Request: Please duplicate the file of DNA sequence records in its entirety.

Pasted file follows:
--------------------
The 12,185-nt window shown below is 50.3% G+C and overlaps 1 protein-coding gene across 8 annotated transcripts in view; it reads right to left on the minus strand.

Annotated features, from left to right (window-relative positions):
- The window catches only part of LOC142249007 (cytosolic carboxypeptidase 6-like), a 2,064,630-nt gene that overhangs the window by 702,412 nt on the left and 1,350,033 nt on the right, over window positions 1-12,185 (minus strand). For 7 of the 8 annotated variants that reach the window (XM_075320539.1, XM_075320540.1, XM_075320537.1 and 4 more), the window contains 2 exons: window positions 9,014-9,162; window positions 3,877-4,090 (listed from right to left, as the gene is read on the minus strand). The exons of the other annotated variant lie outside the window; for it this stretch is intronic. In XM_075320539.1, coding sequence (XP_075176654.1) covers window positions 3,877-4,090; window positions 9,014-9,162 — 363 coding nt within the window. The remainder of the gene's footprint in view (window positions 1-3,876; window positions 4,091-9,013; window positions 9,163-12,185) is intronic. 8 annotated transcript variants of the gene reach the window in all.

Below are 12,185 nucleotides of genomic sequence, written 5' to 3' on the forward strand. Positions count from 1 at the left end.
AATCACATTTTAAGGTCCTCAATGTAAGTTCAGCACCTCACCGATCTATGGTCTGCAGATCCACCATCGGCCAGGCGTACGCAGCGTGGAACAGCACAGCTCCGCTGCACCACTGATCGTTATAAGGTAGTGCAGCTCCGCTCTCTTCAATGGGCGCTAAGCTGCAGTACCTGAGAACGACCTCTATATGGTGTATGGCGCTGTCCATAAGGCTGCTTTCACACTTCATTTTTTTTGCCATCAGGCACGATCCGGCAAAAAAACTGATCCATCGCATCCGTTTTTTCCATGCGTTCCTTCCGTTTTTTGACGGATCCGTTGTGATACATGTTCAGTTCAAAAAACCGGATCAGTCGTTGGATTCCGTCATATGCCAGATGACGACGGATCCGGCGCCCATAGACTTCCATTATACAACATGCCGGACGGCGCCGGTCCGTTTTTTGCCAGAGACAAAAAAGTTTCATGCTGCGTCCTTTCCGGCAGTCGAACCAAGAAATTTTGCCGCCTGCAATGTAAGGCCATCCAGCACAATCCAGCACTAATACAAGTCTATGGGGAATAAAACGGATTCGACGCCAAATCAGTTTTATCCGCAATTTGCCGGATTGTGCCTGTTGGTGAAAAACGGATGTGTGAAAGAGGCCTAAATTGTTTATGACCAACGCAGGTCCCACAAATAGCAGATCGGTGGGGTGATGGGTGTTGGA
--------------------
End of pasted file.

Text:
The 12,185-nt window shown below is 50.3% G+C and overlaps 1 protein-coding gene across 8 annotated transcripts in view; it reads right to left on the minus strand.

Annotated features, from left to right (window-relative positions):
- The window catches only part of LOC142249007 (cytosolic carboxypeptidase 6-like), a 2,064,630-nt gene that overhangs the window by 702,412 nt on the left and 1,350,033 nt on the right, over window positions 1-12,185 (minus strand). For 7 of the 8 annotated variants that reach the window (XM_075320539.1, XM_075320540.1, XM_075320537.1 and 4 more), the window contains 2 exons: window positions 9,014-9,162; window positions 3,877-4,090 (listed from right to left, as the gene is read on the minus strand). The exons of the other annotated variant lie outside the window; for it this stretch is intronic. In XM_075320539.1, coding sequence (XP_075176654.1) covers window positions 3,877-4,090; window positions 9,014-9,162 — 363 coding nt within the window. The remainder of the gene's footprint in view (window positions 1-3,876; window positions 4,091-9,013; window positions 9,163-12,185) is intronic. 8 annotated transcript variants of the gene reach the window in all.

Below are 12,185 nucleotides of genomic sequence, written 5' to 3' on the forward strand. Positions count from 1 at the left end.
AATCACATTTTAAGGTCCTCAATGTAAGTTCAGCACCTCACCGATCTATGGTCTGCAGATCCACCATCGGCCAGGCGTACGCAGCGTGGAACAGCACAGCTCCGCTGCACCACTGATCGTTATAAGGTAGTGCAGCTCCGCTCTCTTCAATGGGCGCTAAGCTGCAGTACCTGAGAACGACCTCTATATGGTGTATGGCGCTGTCCATAAGGCTGCTTTCACACTTCATTTTTTTTGCCATCAGGCACGATCCGGCAAAAAAACTGATCCATCGCATCCGTTTTTTCCATGCGTTCCTTCCGTTTTTTGACGGATCCGTTGTGATACATGTTCAGTTCAAAAAACCGGATCAGTCGTTGGATTCCGTCATATGCCAGATGACGACGGATCCGGCGCCCATAGACTTCCATTATACAACATGCCGGACGGCGCCGGTCCGTTTTTTGCCAGAGACAAAAAAGTTTCATGCTGCGTCCTTTCCGGCAGTCGAACCAAGAAATTTTGCCGCCTGCAATGTAAGGCCATCCAGCACAATCCAGCACTAATACAAGTCTATGGGGAATAAAACGGATTCGACGCCAAATCAGTTTTATCCGCAATTTGCCGGATTGTGCCTGTTGGTGAAAAACGGATGTGTGAAAGAGGCCTAAATTGTTTATGACCAACGCAGGTCCCACAAATAGCAGATCGGTGGGGTGATGGGTGTTGGA